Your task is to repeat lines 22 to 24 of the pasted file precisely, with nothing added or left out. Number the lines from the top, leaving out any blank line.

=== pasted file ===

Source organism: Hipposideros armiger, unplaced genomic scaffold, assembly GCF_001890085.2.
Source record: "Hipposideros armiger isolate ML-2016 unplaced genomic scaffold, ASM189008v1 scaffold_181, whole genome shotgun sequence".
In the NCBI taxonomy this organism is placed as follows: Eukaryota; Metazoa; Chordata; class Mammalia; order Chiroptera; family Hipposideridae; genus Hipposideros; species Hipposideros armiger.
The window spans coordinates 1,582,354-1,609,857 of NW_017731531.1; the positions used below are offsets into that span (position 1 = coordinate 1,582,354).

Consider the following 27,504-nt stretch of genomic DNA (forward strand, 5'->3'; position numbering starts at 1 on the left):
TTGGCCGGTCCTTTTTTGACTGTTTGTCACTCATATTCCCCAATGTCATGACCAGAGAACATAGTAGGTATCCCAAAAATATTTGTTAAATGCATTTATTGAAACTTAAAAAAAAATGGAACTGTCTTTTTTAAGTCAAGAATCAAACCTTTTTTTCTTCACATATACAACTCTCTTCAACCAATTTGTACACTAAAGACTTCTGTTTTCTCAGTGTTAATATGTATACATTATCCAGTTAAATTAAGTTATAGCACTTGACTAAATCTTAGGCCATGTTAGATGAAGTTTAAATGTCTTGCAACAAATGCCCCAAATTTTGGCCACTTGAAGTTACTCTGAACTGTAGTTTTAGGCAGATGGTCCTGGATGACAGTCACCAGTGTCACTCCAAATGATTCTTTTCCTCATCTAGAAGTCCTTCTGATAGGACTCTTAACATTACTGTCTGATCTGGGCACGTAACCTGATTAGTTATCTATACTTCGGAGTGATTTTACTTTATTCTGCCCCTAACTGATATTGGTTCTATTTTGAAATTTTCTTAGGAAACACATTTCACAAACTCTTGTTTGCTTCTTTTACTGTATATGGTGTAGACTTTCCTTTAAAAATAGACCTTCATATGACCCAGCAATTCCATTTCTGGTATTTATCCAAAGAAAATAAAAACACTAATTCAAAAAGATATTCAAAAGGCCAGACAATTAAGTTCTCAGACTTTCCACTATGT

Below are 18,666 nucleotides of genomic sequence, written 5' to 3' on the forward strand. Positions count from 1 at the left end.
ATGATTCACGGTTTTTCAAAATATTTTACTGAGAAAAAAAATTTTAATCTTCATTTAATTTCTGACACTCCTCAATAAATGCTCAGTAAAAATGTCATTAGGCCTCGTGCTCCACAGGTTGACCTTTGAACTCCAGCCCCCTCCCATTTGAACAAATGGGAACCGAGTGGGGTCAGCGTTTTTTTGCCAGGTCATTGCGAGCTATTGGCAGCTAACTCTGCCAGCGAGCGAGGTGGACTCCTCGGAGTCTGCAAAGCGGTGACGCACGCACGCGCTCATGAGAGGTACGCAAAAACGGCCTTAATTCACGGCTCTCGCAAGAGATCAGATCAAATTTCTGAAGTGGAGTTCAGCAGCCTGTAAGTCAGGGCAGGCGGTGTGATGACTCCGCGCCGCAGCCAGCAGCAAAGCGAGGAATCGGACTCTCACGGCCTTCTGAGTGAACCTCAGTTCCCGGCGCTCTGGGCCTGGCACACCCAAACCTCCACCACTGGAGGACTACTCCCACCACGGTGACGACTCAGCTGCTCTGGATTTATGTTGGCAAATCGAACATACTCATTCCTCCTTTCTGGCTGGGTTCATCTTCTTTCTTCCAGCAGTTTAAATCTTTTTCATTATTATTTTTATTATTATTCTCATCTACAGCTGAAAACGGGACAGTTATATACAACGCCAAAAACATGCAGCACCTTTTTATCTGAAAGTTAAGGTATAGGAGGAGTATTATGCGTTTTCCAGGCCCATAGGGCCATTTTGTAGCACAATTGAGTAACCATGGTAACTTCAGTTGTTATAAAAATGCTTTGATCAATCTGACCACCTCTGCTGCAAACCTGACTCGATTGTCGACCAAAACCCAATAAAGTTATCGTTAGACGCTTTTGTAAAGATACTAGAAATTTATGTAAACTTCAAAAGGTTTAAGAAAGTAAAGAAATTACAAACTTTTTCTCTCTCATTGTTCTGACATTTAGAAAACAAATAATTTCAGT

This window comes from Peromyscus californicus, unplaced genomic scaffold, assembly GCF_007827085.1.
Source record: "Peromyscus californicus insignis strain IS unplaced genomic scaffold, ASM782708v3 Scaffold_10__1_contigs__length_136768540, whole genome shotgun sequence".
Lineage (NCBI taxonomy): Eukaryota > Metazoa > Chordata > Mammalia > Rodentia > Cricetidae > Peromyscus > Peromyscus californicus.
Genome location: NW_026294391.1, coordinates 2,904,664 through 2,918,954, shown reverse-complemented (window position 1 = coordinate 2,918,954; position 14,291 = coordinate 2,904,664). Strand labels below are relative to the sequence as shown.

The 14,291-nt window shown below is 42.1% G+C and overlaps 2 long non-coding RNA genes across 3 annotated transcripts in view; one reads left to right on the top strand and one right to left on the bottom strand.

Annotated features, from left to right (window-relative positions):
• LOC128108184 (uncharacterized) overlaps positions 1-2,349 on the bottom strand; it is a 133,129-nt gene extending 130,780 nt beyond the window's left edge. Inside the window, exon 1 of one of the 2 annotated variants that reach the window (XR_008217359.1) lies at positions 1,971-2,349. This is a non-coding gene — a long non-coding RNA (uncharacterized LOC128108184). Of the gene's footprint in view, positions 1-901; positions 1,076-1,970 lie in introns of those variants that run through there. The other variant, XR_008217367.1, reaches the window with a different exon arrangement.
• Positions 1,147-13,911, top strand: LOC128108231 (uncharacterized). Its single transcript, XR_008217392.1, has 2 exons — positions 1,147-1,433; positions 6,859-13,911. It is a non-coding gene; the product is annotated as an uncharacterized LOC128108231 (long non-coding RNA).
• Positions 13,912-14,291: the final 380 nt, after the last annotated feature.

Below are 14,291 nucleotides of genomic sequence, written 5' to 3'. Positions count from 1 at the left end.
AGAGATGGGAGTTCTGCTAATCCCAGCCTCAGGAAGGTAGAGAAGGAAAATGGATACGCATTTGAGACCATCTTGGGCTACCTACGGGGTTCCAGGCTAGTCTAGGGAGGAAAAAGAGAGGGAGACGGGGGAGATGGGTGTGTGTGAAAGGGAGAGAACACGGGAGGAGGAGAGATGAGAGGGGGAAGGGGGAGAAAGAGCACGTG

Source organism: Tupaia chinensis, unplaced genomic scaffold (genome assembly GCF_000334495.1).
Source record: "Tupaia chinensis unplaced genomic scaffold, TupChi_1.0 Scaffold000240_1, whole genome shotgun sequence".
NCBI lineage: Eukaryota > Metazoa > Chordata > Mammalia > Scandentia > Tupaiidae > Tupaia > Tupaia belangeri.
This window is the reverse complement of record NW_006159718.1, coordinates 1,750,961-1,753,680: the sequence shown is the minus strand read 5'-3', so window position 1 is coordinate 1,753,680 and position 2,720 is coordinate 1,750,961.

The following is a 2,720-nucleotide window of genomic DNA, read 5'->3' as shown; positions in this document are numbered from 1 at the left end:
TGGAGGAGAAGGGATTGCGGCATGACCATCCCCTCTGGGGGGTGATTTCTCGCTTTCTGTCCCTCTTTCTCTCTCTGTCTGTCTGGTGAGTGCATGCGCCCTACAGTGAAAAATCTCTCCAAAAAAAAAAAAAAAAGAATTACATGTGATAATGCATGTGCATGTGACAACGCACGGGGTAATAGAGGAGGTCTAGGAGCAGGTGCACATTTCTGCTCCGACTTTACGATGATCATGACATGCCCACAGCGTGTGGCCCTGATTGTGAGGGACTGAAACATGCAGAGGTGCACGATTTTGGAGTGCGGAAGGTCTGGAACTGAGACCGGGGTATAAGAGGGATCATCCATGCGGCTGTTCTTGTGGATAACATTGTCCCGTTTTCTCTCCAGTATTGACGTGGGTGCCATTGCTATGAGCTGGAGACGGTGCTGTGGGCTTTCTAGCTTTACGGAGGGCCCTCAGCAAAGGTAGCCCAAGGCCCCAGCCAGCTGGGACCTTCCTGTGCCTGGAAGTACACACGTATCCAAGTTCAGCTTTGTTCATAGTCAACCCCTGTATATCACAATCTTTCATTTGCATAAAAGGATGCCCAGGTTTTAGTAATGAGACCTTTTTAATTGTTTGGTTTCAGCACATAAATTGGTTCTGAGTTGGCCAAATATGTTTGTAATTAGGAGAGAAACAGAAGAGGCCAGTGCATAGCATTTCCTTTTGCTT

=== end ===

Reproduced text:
NCBI lineage: Eukaryota > Metazoa > Chordata > Mammalia > Scandentia > Tupaiidae > Tupaia > Tupaia belangeri.
This window is the reverse complement of record NW_006159718.1, coordinates 1,750,961-1,753,680: the sequence shown is the minus strand read 5'-3', so window position 1 is coordinate 1,753,680 and position 2,720 is coordinate 1,750,961.

The following is a 2,720-nucleotide window of genomic DNA, read 5'->3' as shown; positions in this document are numbered from 1 at the left end: